Chancellor’s Lecture with Francis Fukuyama
Stanford professor Francis Fukuyama, Olivier Nomellini Senior Fellow at the Freeman Spogli Institute for International Studies (FSI) and resident in FSI’s Center on Democracy, Development, and the Rule of Law, will speak about his latest book, The Origins of Political Order: From Prehuman Times to the French Revolution, Tuesday, Nov. 15, as part of the 2011-12 Chancellor’s Lecture series.keep reading »
Thousands demonstrate in support of Egyptian army
Nov. 25 - Thousands of Egyptian army supporters demonstrate in Cairo as Egypt's military rulers name a veteran politician as the new prime minister. Rough Cut (no reporter narration).
User-generated content : archeologies, economies and ecologies
In this presentation from the Institute of Film and Television Studies' Ephemeral Media workshops, Professor Jon Dovey (UWE) presents his research into user-generated content. PLEASE NOTE: The presntation begins with a five minute video clip - keynote begins thereafter. Presentation produced/delivered: June/July 2009 Suitable for: Undergraduate study and community education Author and Presenter: Professor Jon Dovey, University of the West of England Jon has recently been appointed to the
POL310 Session 2 Summer 2012
Current Issues in American Government with Brenda Riddick 05/15/12 Guest: Rev. Jesse Lee Peterson, BondAction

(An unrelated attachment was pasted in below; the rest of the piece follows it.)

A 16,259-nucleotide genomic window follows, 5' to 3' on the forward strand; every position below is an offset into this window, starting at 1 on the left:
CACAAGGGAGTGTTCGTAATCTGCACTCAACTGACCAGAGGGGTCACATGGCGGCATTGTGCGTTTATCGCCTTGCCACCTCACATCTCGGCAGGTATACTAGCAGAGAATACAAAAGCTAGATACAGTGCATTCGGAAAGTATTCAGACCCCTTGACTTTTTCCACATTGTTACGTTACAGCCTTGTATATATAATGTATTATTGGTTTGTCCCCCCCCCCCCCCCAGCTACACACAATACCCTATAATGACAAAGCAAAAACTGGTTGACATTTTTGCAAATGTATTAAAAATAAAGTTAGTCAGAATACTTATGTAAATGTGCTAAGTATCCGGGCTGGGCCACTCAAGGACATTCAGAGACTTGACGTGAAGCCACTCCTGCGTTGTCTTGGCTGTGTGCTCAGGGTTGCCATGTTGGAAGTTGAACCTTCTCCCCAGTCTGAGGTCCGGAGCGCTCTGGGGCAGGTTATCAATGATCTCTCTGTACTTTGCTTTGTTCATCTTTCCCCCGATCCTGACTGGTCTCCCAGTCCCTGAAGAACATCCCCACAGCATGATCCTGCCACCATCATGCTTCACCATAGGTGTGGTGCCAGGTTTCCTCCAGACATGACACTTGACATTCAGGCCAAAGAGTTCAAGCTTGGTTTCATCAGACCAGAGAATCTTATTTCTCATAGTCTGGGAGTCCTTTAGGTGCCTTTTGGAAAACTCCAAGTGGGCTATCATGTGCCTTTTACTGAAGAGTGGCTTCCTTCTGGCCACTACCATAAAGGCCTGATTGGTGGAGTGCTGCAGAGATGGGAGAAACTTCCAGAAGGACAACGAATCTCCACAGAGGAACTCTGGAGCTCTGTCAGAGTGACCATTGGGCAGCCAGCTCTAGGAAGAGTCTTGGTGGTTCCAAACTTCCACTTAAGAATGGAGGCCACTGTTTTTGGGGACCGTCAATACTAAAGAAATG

How a Clash between our Genes & Modern Life is Making us Sick
This address introduces the ideas in Professor Greg Gibson's new book It Takes a Genome. The last two years have seen a revolution in genome scientists' ability to find the genes that influence whether a person is likely to suffer from any one of the major common chronic diseases such as cancer, diabetes, heart disease, asthma, depression, or dementia. The shocking result, though, is that rather than a few dozen genes in each case, there are hundreds if not thousands in play, each of which contr
Historical Analysis of Building - (Re)Construction in Olivette Park, USA
From 1959 to 1990, East St. Louis, Illinois deteriorated from an ?All-American City? to a national symbol of urban blight. Located on the Mississippi River, the East St. Louis of today faces severe economic, social, and environmental problems. Nearly onequarter of the city?s work force is unemployed and about 40 percent of families are living below the poverty level. But East St. Louis was not always a distressed community. With strong ties to St. Louis and the surrounding region, East St. Louis
Reading ancient climate from plankton shells
Climate changes from millions of years ago are recorded at daily rate in ancient sea shells, new research shows. A huge X-ray microscope has revealed growth bands in plankton shells that show how shell chemistry records the sea temperature. The results could allow scientists to chart short timescale changes in ocean temperatures hundreds of millions of years ago. This video shows computerised X-ray mircotomography of a plankton shell, less than a millimetre across, from measurements at the Di